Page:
Did you notice any glaring errors in this blog’s title? If you didn’t, then I can only assume you worked for Enid Blyton’s English publisher, Dean & Son Ltd, during the 1960s.
I’ve been reading my old Enid Blyton books to my children for several years now (I cannot bear the recent editions, with all references to ‘smacking’ removed, along with the names Dick and Fanny which are, apparently, inappropriate for the American market.) It is only since working as an editor that I’ve noticed substantial differences in punctuation between these editions and contemporary editing standards.
Apart from Enid Blyton’s constant use of exclamation marks! , here are some of Dean & Son’s rather quaint punctuation and grammatical practices:
• double quotation marks instead of single
• a space between quotation marks and text
• a space prior to (yes that’s what I said!) and following question and exclamation marks.
• ‘till’ instead of ‘until’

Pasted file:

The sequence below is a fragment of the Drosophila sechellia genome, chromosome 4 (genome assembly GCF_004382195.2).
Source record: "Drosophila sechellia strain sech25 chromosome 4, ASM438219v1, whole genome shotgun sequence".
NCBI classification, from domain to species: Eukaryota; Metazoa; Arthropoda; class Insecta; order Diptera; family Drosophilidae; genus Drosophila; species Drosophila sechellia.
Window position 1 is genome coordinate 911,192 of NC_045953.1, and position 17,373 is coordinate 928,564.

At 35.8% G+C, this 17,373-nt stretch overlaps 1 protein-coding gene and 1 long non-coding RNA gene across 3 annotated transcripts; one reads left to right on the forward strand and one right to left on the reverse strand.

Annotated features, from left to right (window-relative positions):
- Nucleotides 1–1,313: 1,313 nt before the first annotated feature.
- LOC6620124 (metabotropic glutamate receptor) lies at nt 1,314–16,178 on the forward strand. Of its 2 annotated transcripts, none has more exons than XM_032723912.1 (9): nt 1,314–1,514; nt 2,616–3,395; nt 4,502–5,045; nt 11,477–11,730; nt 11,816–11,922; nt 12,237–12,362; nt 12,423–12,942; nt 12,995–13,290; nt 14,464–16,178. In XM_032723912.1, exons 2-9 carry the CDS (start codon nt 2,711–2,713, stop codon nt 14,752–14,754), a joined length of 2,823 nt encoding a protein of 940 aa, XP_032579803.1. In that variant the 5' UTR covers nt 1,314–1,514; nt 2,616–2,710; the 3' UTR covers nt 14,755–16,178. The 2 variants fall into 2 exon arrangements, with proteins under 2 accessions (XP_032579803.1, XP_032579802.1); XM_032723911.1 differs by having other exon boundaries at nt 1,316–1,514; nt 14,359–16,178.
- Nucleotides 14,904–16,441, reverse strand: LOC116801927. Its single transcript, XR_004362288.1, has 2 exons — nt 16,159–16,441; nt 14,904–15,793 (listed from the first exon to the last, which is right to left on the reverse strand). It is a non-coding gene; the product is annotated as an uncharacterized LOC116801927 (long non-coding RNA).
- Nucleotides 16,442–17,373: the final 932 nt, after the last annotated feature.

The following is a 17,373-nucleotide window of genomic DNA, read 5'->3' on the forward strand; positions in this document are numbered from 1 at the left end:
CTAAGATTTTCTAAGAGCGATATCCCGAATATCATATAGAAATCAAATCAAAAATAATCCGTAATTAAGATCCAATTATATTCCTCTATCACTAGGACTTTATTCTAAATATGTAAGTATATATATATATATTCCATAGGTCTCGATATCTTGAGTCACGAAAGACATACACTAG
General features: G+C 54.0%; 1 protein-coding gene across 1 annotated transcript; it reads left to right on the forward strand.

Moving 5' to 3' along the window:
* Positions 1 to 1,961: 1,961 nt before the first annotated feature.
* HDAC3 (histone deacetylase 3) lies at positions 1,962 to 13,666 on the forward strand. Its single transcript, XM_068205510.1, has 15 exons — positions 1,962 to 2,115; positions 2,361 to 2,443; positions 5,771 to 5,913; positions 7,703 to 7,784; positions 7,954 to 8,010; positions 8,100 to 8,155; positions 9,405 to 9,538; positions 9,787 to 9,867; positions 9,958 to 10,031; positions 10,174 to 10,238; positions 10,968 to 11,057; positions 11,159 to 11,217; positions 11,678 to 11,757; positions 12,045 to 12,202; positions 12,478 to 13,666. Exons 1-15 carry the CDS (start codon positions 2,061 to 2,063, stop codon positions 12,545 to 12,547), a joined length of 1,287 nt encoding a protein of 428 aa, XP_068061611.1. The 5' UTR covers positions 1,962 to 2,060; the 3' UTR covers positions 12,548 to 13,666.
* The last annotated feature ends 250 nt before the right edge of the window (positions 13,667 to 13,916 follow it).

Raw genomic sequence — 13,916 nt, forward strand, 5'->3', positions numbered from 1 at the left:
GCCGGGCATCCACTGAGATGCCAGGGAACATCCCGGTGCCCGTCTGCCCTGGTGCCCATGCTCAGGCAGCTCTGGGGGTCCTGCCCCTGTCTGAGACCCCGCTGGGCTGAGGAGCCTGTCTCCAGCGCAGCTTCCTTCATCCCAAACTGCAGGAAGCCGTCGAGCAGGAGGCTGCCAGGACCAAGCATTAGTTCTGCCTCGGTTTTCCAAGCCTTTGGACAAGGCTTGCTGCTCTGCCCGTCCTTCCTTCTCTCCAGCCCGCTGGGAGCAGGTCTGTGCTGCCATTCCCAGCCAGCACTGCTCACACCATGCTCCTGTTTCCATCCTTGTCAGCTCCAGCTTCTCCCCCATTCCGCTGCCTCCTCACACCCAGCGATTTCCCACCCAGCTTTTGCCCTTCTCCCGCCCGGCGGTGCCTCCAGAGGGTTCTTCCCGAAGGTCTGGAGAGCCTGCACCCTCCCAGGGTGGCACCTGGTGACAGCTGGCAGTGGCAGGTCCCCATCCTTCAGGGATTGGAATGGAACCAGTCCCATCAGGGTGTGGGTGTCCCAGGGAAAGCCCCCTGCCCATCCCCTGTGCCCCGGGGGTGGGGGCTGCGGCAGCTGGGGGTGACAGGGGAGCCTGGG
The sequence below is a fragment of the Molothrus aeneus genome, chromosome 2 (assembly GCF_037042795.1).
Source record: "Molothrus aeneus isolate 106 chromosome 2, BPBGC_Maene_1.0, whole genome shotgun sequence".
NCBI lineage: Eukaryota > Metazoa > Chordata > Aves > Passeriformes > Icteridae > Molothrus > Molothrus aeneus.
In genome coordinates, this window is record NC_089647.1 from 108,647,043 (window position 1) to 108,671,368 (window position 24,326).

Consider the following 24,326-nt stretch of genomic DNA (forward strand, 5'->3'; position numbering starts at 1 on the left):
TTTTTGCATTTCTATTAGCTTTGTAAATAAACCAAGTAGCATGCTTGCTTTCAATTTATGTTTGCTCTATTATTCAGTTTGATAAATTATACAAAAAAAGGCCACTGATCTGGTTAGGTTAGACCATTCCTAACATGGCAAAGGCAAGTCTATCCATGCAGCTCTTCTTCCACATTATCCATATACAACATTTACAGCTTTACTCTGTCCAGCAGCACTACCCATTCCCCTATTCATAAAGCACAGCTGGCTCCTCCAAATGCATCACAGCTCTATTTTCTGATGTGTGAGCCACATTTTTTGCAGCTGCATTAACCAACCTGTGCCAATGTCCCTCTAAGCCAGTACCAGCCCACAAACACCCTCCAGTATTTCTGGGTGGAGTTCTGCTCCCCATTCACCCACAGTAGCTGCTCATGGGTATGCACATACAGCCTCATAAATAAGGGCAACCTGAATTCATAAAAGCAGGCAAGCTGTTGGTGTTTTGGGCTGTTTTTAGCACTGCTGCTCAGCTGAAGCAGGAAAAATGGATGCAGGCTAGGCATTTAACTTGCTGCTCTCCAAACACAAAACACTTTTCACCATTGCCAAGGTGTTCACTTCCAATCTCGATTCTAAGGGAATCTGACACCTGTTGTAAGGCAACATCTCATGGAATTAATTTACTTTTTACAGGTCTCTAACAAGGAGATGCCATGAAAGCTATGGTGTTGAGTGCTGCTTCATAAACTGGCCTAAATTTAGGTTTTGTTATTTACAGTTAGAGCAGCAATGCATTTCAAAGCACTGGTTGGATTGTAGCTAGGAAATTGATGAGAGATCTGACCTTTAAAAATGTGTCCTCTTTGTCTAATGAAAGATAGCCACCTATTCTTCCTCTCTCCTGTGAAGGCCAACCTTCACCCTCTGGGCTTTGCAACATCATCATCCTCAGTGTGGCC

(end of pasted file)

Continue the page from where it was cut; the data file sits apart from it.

• double space after a full stop
As one of the most popular English-language authors (at least in the under-eight set), and one whose books are full of moral guidance, I would have expected Blyton’s grammar to be almost perfect. I’m not sure if this grammar and punctuation style was standard at the time of punctuation, or if it was Dean & Son’s House Style; I suspect Blyton’s preference for the exclamation mark was hers alone.
These obvious, and somewhat jarring, differences illustrate the development of editing styles and standards across place and over time. Today, Australian and British style prefers the single quotation mark and the single space after a full stop, leaving double marks and double spaces to those effuse Americans. Oxford Dictionaries Online (<www.http://oxforddictionaries.com/words/ize-ise-or-yse> states that British English spelling can use either ‘-ise’ or ‘ize’ for many verbs, although some must use the ‘-ise’ ending, and some end in ‘-yse’. Although commonly cited as British/Australian, the ‘ize’ ending was used in Britain from the sixteenth century, and some British publications (such as The Times Literary Supplement) still use the ‘-ize’ ending today.
Do you feel like exclaiming, “ Goodness gracious me ! “ yet? Don’t despair! One editing priority is to retain internal consistency within a document. This way, if you do need to modify an American spelling or punctuation convention with the commonly-used British/Australian one, you can always use the ‘Replace’ function.